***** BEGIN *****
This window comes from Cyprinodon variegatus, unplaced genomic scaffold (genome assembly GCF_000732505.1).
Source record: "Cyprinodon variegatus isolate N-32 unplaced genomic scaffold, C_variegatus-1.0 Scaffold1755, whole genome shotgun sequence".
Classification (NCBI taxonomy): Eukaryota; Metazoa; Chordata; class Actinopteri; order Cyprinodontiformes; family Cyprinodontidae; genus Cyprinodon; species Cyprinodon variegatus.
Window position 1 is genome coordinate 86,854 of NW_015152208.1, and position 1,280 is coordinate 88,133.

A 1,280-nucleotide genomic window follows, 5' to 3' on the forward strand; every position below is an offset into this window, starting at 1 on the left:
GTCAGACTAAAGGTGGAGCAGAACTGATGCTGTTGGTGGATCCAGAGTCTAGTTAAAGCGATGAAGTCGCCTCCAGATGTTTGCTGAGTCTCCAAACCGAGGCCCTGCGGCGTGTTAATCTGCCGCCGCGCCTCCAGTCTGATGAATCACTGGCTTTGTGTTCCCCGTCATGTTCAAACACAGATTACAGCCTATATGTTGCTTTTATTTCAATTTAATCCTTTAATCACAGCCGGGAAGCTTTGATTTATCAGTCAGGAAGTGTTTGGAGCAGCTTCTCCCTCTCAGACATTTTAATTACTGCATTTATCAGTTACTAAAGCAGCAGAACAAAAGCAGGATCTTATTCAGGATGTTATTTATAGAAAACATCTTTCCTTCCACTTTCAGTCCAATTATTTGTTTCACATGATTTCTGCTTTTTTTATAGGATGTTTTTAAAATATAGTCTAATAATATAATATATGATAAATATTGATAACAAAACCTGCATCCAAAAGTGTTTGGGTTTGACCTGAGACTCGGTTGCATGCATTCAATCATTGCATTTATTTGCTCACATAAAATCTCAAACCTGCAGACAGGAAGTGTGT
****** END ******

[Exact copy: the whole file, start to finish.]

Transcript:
This window comes from Cyprinodon variegatus, unplaced genomic scaffold (genome assembly GCF_000732505.1).
Source record: "Cyprinodon variegatus isolate N-32 unplaced genomic scaffold, C_variegatus-1.0 Scaffold1755, whole genome shotgun sequence".
Classification (NCBI taxonomy): Eukaryota; Metazoa; Chordata; class Actinopteri; order Cyprinodontiformes; family Cyprinodontidae; genus Cyprinodon; species Cyprinodon variegatus.
Window position 1 is genome coordinate 86,854 of NW_015152208.1, and position 1,280 is coordinate 88,133.

A 1,280-nucleotide genomic window follows, 5' to 3' on the forward strand; every position below is an offset into this window, starting at 1 on the left:
GTCAGACTAAAGGTGGAGCAGAACTGATGCTGTTGGTGGATCCAGAGTCTAGTTAAAGCGATGAAGTCGCCTCCAGATGTTTGCTGAGTCTCCAAACCGAGGCCCTGCGGCGTGTTAATCTGCCGCCGCGCCTCCAGTCTGATGAATCACTGGCTTTGTGTTCCCCGTCATGTTCAAACACAGATTACAGCCTATATGTTGCTTTTATTTCAATTTAATCCTTTAATCACAGCCGGGAAGCTTTGATTTATCAGTCAGGAAGTGTTTGGAGCAGCTTCTCCCTCTCAGACATTTTAATTACTGCATTTATCAGTTACTAAAGCAGCAGAACAAAAGCAGGATCTTATTCAGGATGTTATTTATAGAAAACATCTTTCCTTCCACTTTCAGTCCAATTATTTGTTTCACATGATTTCTGCTTTTTTTATAGGATGTTTTTAAAATATAGTCTAATAATATAATATATGATAAATATTGATAACAAAACCTGCATCCAAAAGTGTTTGGGTTTGACCTGAGACTCGGTTGCATGCATTCAATCATTGCATTTATTTGCTCACATAAAATCTCAAACCTGCAGACAGGAAGTGTGT